The committee voted 3 to 1 to release the testimony, and Cheh separately released a report entitled “Findings and Recommendations of Mary M. Cheh on the Department of General Services Contracting and Personnel Management.”
Cheh’s report concludes that, under Bowser’s tenure, “someone in the District government” acted illegally to benefit Fort Myer Construction by sharing confidential information about a competitor’s bid on the work related to the Wizards facility.
The report says Weaver had planned to investigate the leak but was forced to resign before he could do so.
Young and other aides to the mayor forcefully have previously defended their actions involving both contracts, saying that under Weaver, the Department of General Services had changed the long-standing formula for scoring bids, raising the scale for evaluation from a maximum of 100 points to 200 points.
Agency officials say the change significantly increased the number of points that a contractor could receive for technical know-how, which they said would benefit small, local, minority-owned companies. But some minority contractors and Bowser administration officials objected, saying the larger scale diluted the points that D.C. companies can earn for minority status.
Falcicchio stressed that the dispute the mayor’s office had with Weaver was over the change in how contracts were scored. “Employees at one agency cannot change the District’s long-standing small business policy without consultation, authorization or notification," he said in a statement Wednesday night.
Young and the mayor’s office said last year that they were not informed of the change in scoring, but testimony by Department of General Services staffers released Wednesday contradicted those accounts.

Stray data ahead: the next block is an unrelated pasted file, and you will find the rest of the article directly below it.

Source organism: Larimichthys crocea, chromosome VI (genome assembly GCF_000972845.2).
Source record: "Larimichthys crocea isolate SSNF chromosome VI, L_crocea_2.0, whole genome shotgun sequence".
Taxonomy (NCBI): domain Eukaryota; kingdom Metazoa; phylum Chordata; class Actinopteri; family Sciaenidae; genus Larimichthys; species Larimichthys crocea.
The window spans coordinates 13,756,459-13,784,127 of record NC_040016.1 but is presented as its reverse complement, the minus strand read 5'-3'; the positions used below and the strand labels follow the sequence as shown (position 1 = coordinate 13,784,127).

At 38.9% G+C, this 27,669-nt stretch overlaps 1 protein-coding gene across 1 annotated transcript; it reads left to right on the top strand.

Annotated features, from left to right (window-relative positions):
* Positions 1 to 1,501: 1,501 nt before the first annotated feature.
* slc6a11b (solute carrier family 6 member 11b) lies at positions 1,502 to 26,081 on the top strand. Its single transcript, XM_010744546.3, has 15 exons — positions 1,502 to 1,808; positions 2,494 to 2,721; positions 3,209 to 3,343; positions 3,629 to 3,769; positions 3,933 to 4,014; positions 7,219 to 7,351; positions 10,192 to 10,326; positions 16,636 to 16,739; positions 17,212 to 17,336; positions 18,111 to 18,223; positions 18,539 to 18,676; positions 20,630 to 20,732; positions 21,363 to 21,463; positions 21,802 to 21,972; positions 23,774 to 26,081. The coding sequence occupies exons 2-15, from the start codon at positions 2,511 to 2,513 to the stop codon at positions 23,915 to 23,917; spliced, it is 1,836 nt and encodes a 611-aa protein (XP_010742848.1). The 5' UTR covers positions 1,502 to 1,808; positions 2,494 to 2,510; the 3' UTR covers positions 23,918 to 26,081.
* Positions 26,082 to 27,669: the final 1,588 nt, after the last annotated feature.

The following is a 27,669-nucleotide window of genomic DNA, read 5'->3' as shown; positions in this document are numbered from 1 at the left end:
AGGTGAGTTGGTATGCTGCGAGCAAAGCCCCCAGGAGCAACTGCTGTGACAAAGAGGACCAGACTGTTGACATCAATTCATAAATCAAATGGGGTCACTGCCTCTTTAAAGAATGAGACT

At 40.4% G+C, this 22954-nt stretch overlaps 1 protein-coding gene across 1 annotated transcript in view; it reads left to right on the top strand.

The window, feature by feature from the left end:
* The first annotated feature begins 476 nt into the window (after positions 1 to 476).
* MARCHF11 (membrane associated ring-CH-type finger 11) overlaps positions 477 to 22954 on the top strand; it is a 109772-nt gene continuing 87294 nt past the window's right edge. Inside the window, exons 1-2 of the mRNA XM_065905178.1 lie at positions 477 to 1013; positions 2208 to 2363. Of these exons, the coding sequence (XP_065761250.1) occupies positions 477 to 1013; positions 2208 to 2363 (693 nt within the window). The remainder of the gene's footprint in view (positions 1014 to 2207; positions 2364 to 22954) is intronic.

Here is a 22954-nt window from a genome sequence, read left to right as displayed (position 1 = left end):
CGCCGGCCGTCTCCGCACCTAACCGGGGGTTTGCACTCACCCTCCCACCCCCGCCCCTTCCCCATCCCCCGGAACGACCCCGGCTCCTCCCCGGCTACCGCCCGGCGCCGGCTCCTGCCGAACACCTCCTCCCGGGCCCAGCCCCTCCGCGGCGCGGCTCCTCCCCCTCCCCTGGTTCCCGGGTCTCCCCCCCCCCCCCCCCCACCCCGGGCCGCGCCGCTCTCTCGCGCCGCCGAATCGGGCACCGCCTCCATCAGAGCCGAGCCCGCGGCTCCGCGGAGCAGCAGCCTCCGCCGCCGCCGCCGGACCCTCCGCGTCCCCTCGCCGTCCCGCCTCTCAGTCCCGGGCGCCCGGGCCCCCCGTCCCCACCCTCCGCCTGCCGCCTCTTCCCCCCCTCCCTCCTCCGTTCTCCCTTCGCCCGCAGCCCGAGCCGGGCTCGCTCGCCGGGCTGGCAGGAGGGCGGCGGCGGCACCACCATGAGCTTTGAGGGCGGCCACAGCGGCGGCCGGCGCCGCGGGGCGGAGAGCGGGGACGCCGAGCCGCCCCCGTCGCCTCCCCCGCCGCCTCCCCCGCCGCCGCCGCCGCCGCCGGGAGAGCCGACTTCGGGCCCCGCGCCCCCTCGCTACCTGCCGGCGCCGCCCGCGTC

In a previous interview with The Washington Post, Young said he “did not care” whether Fort Myer Construction won or lost either contract. Young said he became involved in each decision only after Fort Myer Construction threatened protests, which he said could have delayed both projects.
According to Cheh’s report, Young testified that he looked into other ongoing contract disputes with Fort Myer Construction to sway the company from protesting and delaying construction on the Wizards facility.
Fort Myer Construction filed a protest delaying the work anyway.
The report also sheds new light on Weaver’s resignation.
Ana Harvey, Bowser’s director of small business development, testified that Weaver told her that he was “being pressured by the City Administrator to award the contracts to Fort Myer Construction because Fort Myer Construction said they were ‘not getting enough contracts.’ ”
Weaver also testified that he resigned rather than carry out an order to fire his top deputy and agency general counsel, both of whom had opposed awarding contracts to Fort Myer Construction over concerns in one case about cost, and in other about whether Fort Myer Construction had been truthful on an application for the work.
Weaver testified that he told Young he would leave rather than carry out the firings because “in the world I come from and that I grew up in, this is something I cannot do.”
In one colorful exchange, after Weaver’s departure, the report alleges a lobbyist for Fort Myer Construction boasted of costing Weaver his job and warned Harvey not to get in Fort Myer Construction’s way during an encounter in an upscale D.C. restaurant.
“I already got rid of that f----- Weaver, so watch it,” the report attributes to the company’s lobbyist.